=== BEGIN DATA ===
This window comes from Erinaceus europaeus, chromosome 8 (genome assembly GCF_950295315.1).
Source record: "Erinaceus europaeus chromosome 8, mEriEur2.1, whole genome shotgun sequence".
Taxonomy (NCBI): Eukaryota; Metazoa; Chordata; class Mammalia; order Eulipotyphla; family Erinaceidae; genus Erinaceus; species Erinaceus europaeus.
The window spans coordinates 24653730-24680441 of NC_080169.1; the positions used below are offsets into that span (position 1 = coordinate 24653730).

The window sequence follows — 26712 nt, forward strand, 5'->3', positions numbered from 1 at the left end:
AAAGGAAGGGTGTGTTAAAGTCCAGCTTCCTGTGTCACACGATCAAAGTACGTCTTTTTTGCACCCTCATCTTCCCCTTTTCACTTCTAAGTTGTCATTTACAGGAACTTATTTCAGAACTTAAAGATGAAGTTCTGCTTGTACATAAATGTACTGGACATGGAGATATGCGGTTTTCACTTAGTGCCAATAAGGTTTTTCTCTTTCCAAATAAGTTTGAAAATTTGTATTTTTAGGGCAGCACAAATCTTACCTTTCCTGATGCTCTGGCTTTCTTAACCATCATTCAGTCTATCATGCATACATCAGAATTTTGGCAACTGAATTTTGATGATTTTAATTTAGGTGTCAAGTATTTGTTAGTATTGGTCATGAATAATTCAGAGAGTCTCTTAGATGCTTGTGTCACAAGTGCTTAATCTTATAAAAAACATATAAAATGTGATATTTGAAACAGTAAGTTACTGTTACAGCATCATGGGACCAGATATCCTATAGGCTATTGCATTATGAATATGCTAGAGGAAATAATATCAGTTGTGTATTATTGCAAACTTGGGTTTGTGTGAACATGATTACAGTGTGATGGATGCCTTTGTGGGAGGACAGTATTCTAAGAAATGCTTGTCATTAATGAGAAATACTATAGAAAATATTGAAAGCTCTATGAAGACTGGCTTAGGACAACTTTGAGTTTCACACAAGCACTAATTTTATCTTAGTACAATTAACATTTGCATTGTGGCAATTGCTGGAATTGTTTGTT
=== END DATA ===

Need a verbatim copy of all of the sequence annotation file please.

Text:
This window comes from Erinaceus europaeus, chromosome 8 (genome assembly GCF_950295315.1).
Source record: "Erinaceus europaeus chromosome 8, mEriEur2.1, whole genome shotgun sequence".
Taxonomy (NCBI): Eukaryota; Metazoa; Chordata; class Mammalia; order Eulipotyphla; family Erinaceidae; genus Erinaceus; species Erinaceus europaeus.
The window spans coordinates 24653730-24680441 of NC_080169.1; the positions used below are offsets into that span (position 1 = coordinate 24653730).

The window sequence follows — 26712 nt, forward strand, 5'->3', positions numbered from 1 at the left end:
AAAGGAAGGGTGTGTTAAAGTCCAGCTTCCTGTGTCACACGATCAAAGTACGTCTTTTTTGCACCCTCATCTTCCCCTTTTCACTTCTAAGTTGTCATTTACAGGAACTTATTTCAGAACTTAAAGATGAAGTTCTGCTTGTACATAAATGTACTGGACATGGAGATATGCGGTTTTCACTTAGTGCCAATAAGGTTTTTCTCTTTCCAAATAAGTTTGAAAATTTGTATTTTTAGGGCAGCACAAATCTTACCTTTCCTGATGCTCTGGCTTTCTTAACCATCATTCAGTCTATCATGCATACATCAGAATTTTGGCAACTGAATTTTGATGATTTTAATTTAGGTGTCAAGTATTTGTTAGTATTGGTCATGAATAATTCAGAGAGTCTCTTAGATGCTTGTGTCACAAGTGCTTAATCTTATAAAAAACATATAAAATGTGATATTTGAAACAGTAAGTTACTGTTACAGCATCATGGGACCAGATATCCTATAGGCTATTGCATTATGAATATGCTAGAGGAAATAATATCAGTTGTGTATTATTGCAAACTTGGGTTTGTGTGAACATGATTACAGTGTGATGGATGCCTTTGTGGGAGGACAGTATTCTAAGAAATGCTTGTCATTAATGAGAAATACTATAGAAAATATTGAAAGCTCTATGAAGACTGGCTTAGGACAACTTTGAGTTTCACACAAGCACTAATTTTATCTTAGTACAATTAACATTTGCATTGTGGCAATTGCTGGAATTGTTTGTT